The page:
SA: Can you tell us more about that? Because we were just reading a book by a researcher called The Subalterns of the State where she's calling the constabulary subalterns of the state - you are taking orders at the lowest rung, and yet you're bound to serve nation and the state...
OT: Ya, their plight was terrible. Like even for housing, they were given a plot in Worli. But the police commissioner grabbed that plot for the top people... on Pochkhanawala road, and these people had to go to the suburbs. They were given alternate accommodation in the suburbs. And they worked hard hours, even till today, they say they couldn't even get time to have a cold drink! So they worked very hard, they were underpaid and they were treated very badly. And so that rioting I think really probably changed things for them.
SA: Could you tell us a little more about this time? We know that one of their demands apart from their wages and housing and 8 hour shifts was right to free association and so consequently being able to have the union which...we believe then Ribeiro disbands. And then we also know that 15th August they first began with hunger strike and then those black ribbons and then things escalated to the mutiny on 18th August. As much as you could tell us about...
AS: I mean could you describe those days?
OT: I don't really remember, that's so long ago.
AS: As in if you were around Worli or... what was the scene? We've also been trying to find photographs of...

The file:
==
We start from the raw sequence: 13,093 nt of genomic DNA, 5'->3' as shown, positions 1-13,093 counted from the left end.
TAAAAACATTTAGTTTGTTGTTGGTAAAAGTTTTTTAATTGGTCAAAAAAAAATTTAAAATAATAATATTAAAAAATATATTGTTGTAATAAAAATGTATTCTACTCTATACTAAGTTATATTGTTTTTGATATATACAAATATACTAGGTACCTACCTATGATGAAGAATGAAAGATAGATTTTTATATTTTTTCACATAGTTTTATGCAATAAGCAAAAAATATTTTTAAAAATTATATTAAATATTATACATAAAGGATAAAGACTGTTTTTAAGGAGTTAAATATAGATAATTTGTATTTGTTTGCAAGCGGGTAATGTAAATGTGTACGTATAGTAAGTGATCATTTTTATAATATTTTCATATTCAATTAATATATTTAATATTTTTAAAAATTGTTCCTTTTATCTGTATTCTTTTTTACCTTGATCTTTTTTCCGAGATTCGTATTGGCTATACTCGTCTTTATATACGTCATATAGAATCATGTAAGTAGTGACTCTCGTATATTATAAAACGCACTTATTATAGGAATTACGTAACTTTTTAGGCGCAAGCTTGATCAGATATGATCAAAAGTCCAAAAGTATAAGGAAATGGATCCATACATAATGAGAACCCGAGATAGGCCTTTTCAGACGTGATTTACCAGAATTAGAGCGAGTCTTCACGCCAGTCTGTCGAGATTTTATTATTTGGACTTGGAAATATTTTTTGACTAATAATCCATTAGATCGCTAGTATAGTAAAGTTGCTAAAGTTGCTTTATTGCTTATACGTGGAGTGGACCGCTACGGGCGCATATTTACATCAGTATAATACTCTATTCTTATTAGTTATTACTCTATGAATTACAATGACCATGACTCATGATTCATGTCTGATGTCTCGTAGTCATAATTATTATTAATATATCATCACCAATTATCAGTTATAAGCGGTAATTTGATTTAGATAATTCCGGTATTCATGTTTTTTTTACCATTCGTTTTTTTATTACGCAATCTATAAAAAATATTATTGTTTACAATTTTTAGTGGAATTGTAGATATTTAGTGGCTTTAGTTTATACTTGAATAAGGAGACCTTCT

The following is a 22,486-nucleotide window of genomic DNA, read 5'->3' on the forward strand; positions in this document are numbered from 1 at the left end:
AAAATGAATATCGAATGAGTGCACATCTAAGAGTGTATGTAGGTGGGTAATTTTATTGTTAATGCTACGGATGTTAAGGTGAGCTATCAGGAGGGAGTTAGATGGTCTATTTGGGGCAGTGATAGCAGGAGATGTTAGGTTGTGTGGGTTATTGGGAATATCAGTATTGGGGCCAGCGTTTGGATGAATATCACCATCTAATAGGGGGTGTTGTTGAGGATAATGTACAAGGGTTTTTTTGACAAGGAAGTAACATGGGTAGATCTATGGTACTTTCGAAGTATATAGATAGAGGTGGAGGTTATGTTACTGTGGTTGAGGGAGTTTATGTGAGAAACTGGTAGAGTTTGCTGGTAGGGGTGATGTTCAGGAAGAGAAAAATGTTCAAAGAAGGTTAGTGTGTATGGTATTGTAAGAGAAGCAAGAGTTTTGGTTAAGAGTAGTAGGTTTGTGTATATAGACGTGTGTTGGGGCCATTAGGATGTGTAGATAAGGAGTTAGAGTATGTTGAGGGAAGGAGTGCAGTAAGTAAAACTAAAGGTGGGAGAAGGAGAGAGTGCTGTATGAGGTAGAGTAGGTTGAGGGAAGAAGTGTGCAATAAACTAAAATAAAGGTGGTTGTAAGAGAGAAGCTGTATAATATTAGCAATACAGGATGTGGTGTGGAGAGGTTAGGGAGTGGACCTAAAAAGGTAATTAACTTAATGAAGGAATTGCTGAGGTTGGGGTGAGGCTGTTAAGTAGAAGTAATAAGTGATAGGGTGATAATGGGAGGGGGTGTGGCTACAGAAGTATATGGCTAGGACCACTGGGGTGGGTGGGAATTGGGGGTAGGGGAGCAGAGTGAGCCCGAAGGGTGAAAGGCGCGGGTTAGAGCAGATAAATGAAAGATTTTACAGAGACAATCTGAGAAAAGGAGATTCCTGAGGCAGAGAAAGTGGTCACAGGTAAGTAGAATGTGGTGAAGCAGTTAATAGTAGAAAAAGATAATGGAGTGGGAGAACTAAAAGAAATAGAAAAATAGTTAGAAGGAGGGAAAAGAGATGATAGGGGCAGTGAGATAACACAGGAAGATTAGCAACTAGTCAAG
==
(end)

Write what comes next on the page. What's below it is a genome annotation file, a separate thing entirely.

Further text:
OT: Ya it was very tense, the scene you know. Because it was close to... I think it was close to wherever they keep their armaments,...
OT: Which ones?
SS: Naigaon Armament and another is in Worli.
OT: And you know it was something the city had never seen, the police going on a strike and creating this problem. But they were fighting for justice. And Ribeiro, he tried his best but it just didn't work because... they wanted the government to understand what their demands were. And at least that they should have a group if not union.
SS: Some association.
SS: Mr. Ribeiro in his book Bullet for Bullet, writes a bit about it but doesn't... he just sort of brushes through it, not going into the details and the real grievances
OT: Ya but the details were mostly them... having these press conferences, telling people about it. And this one thing happened and they were all put in jail or whatever. So you know it fizzled out.
SS: How you actually came in contact with them?
OT: I don't know, maybe I was covering them and then I found that they didn't know how to write their press release. So I volunteered. So then they would come and...
SS: You remember any name?
SA: Any of their leaders...?
OT: Ya. I don't remember any name.
AS: We've been looking for photographs of that event for a film project,... because there's a history of let's say the people who were working city, among them the police,... Do you remember... and then we talked to people about it there was this mention of how subsequently there was a TOI... strike in the Time of India. Somehow also around those days because of the so called riot itself, people were not able to go to their offices and so one day after I think, one of the days the newspapers were not... So its a funny thing that we can't find any newspaper coverage except Times of India archives which we managed, but we can't - there's no newspaper which we can find. We were told...
OT: But Express must have covered it. Everyone covered it.
AS: But do you remember any particular images or photographs... I mean do you remember anything like a headline, or anything that you might remember from it?